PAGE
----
Last ski season, Sun Valley’s 59-year-old Mark Pattison skinned up Bald Mountain 45 times as part of the training regimen on his quest to become the first NFL player to reach the top of the highest summits on each of the seven continents. He had already climbed the first six, and his intention was to finish the endeavor with Everest and within 24 hours summit its neighbor Lhotse (the fourth highest mountain on Earth), a twofer that fewer than 40 people have accomplished. He left Sun Valley for Nepal in March and spent two months of preparation and acclimation on Mount Everest.
On May 23rd, Pattison left Camp 4 for the summit at 12:30 a.m. with his guide and the 10 members of his team composed of climbers from Norway, Ireland, Russia and Canada. Ten reached the summit. Each had a Sherpa helper and several oxygen tanks. A 40-mph west wind blew tiny ice crystals into Mark’s face, and within an hour, one of them had slashed his left eye, and he became blind in that eye. (Fortunately, his eye recovered.) “I couldn’t believe how steep it was and how hard I was struggling because I hadn’t been able to eat enough that morning. Many times, I considered quitting and turning around, and each time I thought about all the people who had been inspired (or had inspired) and been affected by my journey, and I got re-engaged to keep going.”
“As I slowly moved up the mountain, I climbed past dead bodies,” said Pattison. “It was a sober reminder that life is fragile and to focus on each step. Although my energy was low, my bigger concern was that I couldn’t see out of my left eye. On Everest, you are connected to fixed lines, not other people. My ability to clip on and off became difficult, and my Sherpa didn’t speak good English, so he didn’t understand my need for help. At the end of the day, I was able to summit, but not without the help of everyone who supported my goal and believed in me. As I was descending back to Camp 4, the idea of climbing Lhotse suddenly didn’t matter as I knew I would have put my life in jeopardy.”
It took Pattison nine hours and 40 minutes to reach the summit from Camp 4 and eight hours to get back down to Camp 4. He started the day with four oxygen bottles and ran out of oxygen an hour before getting back to Camp 4. “I spent the night at 26,000 feet without supplemental oxygen,” said Pattison. “The next morning, we started down, and it was really hard to keep moving.”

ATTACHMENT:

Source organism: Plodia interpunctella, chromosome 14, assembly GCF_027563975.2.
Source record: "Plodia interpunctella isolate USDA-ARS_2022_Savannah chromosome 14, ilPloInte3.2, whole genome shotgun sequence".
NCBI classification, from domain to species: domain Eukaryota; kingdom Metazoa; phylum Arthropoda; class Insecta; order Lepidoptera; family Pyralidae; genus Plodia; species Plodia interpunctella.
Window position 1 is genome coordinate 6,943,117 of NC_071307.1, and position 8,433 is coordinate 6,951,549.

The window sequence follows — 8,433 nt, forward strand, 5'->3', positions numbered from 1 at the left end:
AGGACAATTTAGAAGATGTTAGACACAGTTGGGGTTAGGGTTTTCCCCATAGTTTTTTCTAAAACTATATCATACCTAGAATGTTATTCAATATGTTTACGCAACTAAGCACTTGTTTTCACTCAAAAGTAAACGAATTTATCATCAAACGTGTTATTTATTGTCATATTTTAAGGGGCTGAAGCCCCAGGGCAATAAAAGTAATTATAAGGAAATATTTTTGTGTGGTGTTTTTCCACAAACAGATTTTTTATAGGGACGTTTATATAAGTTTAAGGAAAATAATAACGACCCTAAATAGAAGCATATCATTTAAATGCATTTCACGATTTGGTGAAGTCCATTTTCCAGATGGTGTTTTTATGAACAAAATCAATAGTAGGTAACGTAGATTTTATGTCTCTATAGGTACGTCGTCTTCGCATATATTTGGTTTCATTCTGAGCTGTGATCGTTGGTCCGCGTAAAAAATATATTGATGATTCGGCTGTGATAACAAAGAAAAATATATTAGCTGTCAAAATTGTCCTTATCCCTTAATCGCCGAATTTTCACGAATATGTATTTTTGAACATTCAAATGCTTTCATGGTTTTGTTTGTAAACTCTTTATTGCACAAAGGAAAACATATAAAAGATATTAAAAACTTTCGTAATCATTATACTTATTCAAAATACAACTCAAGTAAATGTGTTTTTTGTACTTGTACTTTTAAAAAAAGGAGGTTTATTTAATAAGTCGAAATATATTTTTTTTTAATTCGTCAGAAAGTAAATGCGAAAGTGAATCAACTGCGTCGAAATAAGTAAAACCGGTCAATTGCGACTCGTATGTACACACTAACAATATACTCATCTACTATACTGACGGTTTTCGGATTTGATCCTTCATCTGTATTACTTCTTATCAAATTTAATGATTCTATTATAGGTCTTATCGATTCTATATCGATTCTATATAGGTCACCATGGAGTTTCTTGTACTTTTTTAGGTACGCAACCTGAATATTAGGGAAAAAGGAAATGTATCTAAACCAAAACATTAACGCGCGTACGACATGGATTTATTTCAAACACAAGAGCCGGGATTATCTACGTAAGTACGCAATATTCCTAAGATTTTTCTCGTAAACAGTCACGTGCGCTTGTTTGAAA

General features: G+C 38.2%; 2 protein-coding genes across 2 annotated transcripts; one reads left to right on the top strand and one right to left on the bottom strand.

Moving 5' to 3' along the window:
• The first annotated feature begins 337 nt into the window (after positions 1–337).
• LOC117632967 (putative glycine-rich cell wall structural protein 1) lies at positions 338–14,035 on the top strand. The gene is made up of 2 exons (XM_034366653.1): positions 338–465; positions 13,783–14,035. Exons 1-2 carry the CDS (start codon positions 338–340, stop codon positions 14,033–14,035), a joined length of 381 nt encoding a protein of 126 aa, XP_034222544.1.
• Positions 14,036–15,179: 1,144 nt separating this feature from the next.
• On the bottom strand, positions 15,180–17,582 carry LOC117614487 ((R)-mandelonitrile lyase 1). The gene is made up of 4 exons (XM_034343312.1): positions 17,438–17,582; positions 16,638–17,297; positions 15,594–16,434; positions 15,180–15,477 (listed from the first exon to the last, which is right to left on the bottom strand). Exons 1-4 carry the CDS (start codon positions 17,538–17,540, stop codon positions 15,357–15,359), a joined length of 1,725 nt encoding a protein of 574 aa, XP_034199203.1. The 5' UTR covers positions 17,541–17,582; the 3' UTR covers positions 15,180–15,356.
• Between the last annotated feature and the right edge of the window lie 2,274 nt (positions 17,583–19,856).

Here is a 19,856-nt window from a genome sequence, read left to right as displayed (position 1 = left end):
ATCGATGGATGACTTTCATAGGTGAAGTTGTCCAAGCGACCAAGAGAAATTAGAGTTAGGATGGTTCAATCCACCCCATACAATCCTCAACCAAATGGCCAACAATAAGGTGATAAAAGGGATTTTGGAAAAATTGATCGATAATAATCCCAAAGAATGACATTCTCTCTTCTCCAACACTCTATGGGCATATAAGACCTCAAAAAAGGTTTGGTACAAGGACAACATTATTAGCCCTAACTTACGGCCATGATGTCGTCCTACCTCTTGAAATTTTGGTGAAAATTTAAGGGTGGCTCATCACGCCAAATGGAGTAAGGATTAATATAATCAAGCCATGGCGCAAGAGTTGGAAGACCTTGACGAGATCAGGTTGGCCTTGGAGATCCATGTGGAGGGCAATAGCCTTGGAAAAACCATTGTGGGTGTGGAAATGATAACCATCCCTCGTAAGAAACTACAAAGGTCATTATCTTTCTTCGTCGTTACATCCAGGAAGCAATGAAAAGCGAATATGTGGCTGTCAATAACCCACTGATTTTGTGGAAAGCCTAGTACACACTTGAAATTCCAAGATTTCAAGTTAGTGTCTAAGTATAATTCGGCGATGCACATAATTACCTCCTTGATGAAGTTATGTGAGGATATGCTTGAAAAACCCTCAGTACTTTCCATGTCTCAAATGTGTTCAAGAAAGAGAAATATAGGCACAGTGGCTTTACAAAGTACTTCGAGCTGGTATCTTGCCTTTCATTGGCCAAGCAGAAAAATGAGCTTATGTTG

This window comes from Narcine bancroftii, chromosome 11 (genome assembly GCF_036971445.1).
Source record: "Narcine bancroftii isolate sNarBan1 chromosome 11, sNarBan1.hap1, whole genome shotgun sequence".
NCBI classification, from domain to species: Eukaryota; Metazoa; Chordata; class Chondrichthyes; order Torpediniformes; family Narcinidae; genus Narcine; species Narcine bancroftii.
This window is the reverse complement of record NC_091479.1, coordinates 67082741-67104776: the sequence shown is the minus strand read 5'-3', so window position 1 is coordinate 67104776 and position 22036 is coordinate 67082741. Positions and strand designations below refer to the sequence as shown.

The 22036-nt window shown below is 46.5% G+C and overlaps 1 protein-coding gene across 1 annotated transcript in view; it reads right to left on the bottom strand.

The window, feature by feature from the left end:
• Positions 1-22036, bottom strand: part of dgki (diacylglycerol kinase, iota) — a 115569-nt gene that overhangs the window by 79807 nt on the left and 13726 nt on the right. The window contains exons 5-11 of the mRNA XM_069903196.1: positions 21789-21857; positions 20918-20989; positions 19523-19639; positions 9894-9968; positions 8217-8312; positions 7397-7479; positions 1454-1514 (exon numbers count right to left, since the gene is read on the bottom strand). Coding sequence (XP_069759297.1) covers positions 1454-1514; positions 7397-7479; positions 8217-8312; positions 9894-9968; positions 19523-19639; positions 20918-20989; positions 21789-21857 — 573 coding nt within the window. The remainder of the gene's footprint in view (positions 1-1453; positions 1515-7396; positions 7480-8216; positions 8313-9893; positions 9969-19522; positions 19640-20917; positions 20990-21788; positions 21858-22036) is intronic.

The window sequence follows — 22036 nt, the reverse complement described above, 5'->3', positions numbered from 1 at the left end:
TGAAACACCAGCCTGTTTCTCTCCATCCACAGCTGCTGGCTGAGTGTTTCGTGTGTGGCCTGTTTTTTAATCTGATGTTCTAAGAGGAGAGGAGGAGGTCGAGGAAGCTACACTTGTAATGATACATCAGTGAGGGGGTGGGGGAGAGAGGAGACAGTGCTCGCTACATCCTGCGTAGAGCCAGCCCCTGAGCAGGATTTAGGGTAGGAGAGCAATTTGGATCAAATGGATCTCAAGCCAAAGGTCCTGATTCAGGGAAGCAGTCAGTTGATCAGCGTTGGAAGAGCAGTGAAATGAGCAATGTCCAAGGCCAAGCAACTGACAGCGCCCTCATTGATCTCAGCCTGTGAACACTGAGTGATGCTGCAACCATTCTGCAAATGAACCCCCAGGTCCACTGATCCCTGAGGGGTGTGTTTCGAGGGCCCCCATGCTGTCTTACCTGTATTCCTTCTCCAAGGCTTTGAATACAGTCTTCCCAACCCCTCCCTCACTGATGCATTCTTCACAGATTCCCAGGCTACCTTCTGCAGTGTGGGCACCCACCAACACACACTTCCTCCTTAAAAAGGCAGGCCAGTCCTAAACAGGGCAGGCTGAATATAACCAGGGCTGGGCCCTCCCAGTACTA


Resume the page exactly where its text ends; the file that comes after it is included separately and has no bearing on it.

“I knew that there could be a fatal outcome if I took on Lhotse,” said Pattison. “The goal was to get the record, to be the oldest guy to do that. (The twofer.) But at the end of the day, not only are my kids (Claudette, age 25, and Emilia, age 23) important, I wanted to come back. My goal was to go up there and do it, not die trying to do some stupid record.”
Born, raised and schooled in Seattle, Washington, Pattison was a two-time All-American football player in high school, leading to his induction into the High School Football Hall of Fame in 2005. He was an All-American football player at the University of Washington under legendary coach Don James, playing in two Rose Bowls, two Aloha Bowls and one Orange Bowl, in which he made the winning catch. He was inducted into the College Football Hall of Fame in 2016.
After college, he played in the National Football League for five years, the first three with the New Orleans Saints and the last two with the Los Angeles Raiders. He became a free agent and moved back to Seattle, a move he thought would be great since it was his hometown, but it ultimately killed his love for the game, and he retired.
Pattison started several businesses and was living in Los Angeles when, about 10 years ago, he broke up with his wife of 24 years, and his father died. “It was a very lonely existence,” he said. “After a couple years of asking myself, ‘How did I get here?,’ one day I decided I needed to change my mindset and get unstuck.”
While growing up in Seattle, he had climbed extensively in the nearby Cascade Mountains, so he started to think again about climbing. “I had always been intrigued by the guys who had been on Everest and some of these other crazy mountains. I did some research, and I came up with the fact that no NFL player had ever climbed the Seven Summits. So, I said, ‘I’m going to be that guy.’ It really helped me get out of my fog.”
Pattison moved to Sun Valley, and the rest is history. A friendship with Ketchum’s Gary Vinagre led Mark to partner with Higher Ground to raise $56,972 (the combined height of Mount Everest and Lhotse) to build awareness about epilepsy, a cause near and dear to him after his daughter Emilia’s diagnosis. “Her journey to overcome epilepsy and live her life to the fullest has been 10 times harder than anything I have ever done,” said Pattison. “In early 2020, we raised over $29,029 (the summit of Mount Everest) to build awareness for the National Epilepsy Foundation so they can find cures to this disorder that, for many, seem insurmountable.”